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Re: MTA Evaluation on delivery performance

On Sun, Jun 18, 2000 at 05:45:12PM -0400, Andy Poling wrote:
> On Sun, 18 Jun 2000, XosÉ Vázquez wrote:
> > there are a MTA Evaluation on delivery performance
> > at http://www.kyoto.wide.ad.jp/mta/eval1/eindex.html
> I just looked at it, and I think it instead depicts impact on the local
> network rather than delivery performance.

	I don't think so -- not alone.

> None of the graphs indicate how efficient/successful the MTA's were - just
> how many DNS queries they made and how often they initiated and shutdown SMTP
> sessions.
> For instance, ZMAILER's low SMTP numbers on the second and third evaluations
> indicate that it was more efficient, using already open SMTP sessions, etc.

	Sorry, I don't see any lower SMTP connection numbers there.
	All three runs are fairly much separate (a day, or more), so
	that no left-over connections are likely to exist.

> I would have liked to have seen numbers like how many msgs were delivered per
> second, or something similar....

	That test was somewhat skewed in that regard.
	One message for each  <nobody@SOMEDOMAIN>  address.

	Running e.g. 100 messages for each address would have given
	a lot more interesting results in delivery speed scale.

	Reading the graphs, it is clear that SMAIL/EXIM and SMTPfeed
	are using DNS response additional section data, so that they
	don't need to do as much DNS lookups as all others are doing.

	I have thought of doing that, but it hasn't been of any priority.

	What the graphs do show is that there exists a 10-30 second delay in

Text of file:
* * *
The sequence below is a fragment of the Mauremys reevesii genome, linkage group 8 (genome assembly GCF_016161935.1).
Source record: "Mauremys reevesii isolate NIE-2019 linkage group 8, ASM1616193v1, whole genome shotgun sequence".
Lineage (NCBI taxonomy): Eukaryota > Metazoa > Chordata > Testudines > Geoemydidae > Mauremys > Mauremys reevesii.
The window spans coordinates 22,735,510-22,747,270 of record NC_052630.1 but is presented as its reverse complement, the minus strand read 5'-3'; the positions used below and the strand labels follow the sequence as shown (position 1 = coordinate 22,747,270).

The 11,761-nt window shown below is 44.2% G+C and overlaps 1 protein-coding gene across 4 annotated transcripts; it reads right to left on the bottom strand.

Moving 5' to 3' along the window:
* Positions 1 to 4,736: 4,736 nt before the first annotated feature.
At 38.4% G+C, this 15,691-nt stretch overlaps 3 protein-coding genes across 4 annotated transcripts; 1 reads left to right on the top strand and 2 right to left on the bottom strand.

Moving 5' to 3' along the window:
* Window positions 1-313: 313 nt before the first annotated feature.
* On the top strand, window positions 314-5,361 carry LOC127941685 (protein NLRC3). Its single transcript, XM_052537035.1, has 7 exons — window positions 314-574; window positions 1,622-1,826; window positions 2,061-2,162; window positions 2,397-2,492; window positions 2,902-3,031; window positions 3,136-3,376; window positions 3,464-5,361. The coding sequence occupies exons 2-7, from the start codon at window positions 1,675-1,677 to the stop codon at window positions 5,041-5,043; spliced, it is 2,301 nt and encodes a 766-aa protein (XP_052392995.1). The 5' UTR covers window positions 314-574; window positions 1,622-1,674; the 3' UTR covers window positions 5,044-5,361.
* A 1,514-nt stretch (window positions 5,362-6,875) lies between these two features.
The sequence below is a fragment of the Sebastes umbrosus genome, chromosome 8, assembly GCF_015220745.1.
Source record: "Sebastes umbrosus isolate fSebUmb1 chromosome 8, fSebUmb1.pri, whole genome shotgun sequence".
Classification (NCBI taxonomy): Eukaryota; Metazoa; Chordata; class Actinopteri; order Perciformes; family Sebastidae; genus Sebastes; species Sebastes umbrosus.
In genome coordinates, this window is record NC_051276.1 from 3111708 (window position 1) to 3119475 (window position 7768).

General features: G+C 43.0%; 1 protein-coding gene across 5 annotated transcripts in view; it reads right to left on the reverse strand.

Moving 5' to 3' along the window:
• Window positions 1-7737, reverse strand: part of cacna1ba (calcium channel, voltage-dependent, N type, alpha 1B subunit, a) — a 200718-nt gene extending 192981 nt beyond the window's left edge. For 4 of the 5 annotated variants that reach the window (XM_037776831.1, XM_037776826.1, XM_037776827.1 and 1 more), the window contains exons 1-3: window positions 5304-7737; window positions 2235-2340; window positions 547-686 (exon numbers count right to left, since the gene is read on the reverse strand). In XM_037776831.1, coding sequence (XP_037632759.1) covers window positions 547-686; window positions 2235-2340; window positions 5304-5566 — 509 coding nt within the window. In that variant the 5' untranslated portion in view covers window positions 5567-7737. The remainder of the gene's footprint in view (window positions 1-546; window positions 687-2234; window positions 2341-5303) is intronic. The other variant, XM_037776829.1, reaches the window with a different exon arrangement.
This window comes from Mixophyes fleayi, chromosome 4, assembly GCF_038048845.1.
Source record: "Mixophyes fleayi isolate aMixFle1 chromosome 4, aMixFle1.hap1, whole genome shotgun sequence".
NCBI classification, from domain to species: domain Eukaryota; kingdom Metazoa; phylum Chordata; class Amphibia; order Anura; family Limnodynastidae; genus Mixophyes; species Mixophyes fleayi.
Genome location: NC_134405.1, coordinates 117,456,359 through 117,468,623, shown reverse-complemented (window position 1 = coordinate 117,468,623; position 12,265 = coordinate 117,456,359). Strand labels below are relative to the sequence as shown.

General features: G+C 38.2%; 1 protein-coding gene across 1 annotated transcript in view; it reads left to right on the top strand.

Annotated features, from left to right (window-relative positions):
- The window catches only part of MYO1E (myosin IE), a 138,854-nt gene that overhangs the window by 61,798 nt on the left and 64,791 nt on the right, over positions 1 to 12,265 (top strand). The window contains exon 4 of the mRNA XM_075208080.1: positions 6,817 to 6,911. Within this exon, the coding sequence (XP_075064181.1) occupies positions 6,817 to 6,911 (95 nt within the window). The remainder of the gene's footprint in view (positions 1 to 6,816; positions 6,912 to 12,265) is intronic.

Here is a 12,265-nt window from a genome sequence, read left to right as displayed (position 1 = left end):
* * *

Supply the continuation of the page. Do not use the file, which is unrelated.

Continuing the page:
the ZMailer from the first DNS lookups to actual active processing.
	(Due to the directory scanning, and job assimilation delays.)

	Other systems are more monolithic, and get "kicked" along quicker.

	MX service pooling ("SMTP Pickyback") is also apparently interesting
	feature in that test.  Due to the ways how ZMailer handles queues,
	it runs all target domains separate, and thus picking into delivery
	all target domains whose MXes point to same system is not quite so

	Total runtime of ZMailer at delivery tests was fairly high,
	roughly twice to that of the others (and 3x of qmail).
	Some leftover tails kept lingering around for quite a while.
	The time (and slope speed) of the initial raising slope is
	more informative, but I do feel that it tells more of ZMailer's
	resource sparing defaults than of anything else.

	Doing some magic "bind multiple domains into same thread" could
	be implemented into the scheduler, but to do it, one whould have
	to have some way to correlate DNS entries of destination domains
	into one at the Scheduler.  ... Which violates current abstraction
	division premisses of Scheduler vs. Transport Agents.

> -Andy

/Matti Aarnio	<mea@nic.funet.fi>